Singapore Chinese Health
The Singapore Chinese Health Study was drawn from men and women, aged 45–74 years, who were permanent residents or citizens of Singapore and who resided in government-built housing estates; eighty-six percent of the Singapore population live in these facilities. The study was restricted to individuals who were members of the two major dialect groups of Chinese in Singapore: the Hokkiens and the Cantonese. Between April 1993 and December 1998, 63,257 individuals, approximately 85% of those eligible, were enrolled. Development of the cohort was funded by a grant from the National Cancer Institute.
Study participants completed a baseline in-person interview that took place in their home. The questionnaire elicited information on diet, demographics, current physical activity, reproductive history (women only), occupational exposure and medical history. At baseline, a 165-item quantitative food frequency questionnaire, developed for and validated in this population, along with color photographs to represent portion sizes, was used to assess usual diet over the past year. Beginning in 1999 the researchers added assessment of respiratory outcomes to the study by means of standardized questions on history of asthma, cough and phlegm production administered during a telephone interview. Interviews from the first wave of follow-up were completed in 2004. The second follow-up telephone interview cycle began in 2006.
The study team conducted and completed a questionnaire validation of self-reported incident asthma diagnoses. The large proportion of nonsmoking women in this study facilitates the study of other risk factors for respiratory disease. Findings from this study indicate a protective effect of dietary fiber from fruits and soy foods on the development of chronic bronchitis symptoms. In these data, fiber explains associations with antioxidant intake reported in studies that did not adjust for fiber. To better understand the complex interplay between correlated intakes of foods and nutrients, London studied dietary patterns in relation to chronic bronchitis symptoms. This work indicated that independent of fiber intake, high intake of a diet high in fresh and preserved red meat, refined carbohydrates, and sodium was associated with increased risk. This was the first examination of dietary patterns in relation to nonmalignant respiratory disease. The investigators also found that early life exposure to secondhand smoke was related to the development of chronic respiratory symptoms in adulthood among nonsmokers. This effect could be mitigated by adult intake of fiber. In the future, London’s work in the Singapore Study will focus on interactions between diet, environment and genetic susceptibility in relation to respiratory endpoints.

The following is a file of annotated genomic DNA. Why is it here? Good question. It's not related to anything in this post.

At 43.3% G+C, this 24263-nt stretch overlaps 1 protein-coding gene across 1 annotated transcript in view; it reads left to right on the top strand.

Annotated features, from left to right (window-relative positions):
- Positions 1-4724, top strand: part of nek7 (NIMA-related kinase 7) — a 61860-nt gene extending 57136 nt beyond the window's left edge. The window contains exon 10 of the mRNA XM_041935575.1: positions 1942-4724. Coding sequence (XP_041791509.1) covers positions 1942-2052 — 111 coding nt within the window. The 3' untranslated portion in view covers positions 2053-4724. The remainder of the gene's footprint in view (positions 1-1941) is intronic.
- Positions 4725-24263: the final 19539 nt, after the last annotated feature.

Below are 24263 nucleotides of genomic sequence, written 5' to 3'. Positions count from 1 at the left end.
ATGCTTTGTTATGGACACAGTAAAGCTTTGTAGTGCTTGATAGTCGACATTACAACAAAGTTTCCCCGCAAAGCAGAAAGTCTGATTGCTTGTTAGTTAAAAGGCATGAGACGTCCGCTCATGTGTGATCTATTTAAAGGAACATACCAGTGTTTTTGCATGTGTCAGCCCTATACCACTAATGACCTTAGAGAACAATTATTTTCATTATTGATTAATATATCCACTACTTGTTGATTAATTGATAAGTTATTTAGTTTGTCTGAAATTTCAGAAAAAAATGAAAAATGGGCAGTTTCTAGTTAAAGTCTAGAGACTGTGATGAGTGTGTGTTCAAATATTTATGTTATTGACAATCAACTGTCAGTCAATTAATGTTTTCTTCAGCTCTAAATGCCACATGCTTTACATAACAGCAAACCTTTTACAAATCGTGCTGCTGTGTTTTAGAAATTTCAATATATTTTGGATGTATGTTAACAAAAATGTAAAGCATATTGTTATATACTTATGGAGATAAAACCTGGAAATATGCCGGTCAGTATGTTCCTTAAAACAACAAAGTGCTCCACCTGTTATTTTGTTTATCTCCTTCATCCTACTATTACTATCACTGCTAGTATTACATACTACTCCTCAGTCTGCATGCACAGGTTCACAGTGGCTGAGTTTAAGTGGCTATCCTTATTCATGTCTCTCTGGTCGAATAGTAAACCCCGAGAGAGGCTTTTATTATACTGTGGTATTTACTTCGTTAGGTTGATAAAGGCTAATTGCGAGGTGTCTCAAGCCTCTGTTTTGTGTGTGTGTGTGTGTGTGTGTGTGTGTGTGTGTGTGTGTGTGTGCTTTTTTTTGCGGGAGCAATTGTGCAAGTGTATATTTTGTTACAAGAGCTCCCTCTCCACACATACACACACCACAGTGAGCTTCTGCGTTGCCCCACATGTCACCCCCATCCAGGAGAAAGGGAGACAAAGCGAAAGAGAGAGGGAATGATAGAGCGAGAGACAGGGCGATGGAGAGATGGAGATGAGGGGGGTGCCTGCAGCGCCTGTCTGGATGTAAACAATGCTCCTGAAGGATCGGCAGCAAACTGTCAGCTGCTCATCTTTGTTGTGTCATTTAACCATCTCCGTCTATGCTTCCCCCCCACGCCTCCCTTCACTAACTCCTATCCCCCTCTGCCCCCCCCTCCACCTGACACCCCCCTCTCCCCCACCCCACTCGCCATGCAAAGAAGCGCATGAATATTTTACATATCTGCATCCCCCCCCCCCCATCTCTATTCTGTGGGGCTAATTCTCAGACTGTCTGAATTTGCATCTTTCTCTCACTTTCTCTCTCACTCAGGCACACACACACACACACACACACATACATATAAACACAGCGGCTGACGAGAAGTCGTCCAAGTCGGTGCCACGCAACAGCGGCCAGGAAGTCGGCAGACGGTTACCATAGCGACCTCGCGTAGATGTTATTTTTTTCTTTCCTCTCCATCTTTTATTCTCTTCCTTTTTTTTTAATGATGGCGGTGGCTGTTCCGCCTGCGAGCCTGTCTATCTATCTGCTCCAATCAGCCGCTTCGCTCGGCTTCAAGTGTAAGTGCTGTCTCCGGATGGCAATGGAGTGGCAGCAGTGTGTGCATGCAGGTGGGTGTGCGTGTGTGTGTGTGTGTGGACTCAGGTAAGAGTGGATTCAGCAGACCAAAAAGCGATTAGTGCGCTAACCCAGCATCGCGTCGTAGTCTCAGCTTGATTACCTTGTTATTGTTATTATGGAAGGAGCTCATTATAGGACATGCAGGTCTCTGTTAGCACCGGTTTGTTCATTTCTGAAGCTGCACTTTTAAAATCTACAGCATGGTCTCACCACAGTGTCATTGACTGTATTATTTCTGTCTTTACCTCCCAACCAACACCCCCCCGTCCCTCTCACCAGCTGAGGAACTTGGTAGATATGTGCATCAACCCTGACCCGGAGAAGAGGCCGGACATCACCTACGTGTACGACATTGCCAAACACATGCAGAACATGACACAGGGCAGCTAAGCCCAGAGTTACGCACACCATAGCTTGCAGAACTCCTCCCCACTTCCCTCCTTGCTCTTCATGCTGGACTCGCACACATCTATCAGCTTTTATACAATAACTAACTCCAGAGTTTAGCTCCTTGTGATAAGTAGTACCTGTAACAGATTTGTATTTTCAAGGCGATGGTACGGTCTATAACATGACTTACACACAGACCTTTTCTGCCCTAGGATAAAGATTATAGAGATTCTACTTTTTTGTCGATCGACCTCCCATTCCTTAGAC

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Stephanie J. London, M.D., Dr.P.H. (http://www.niehs.nih.gov/research/atniehs/labs/lrb/gen-epi/index.cfm)
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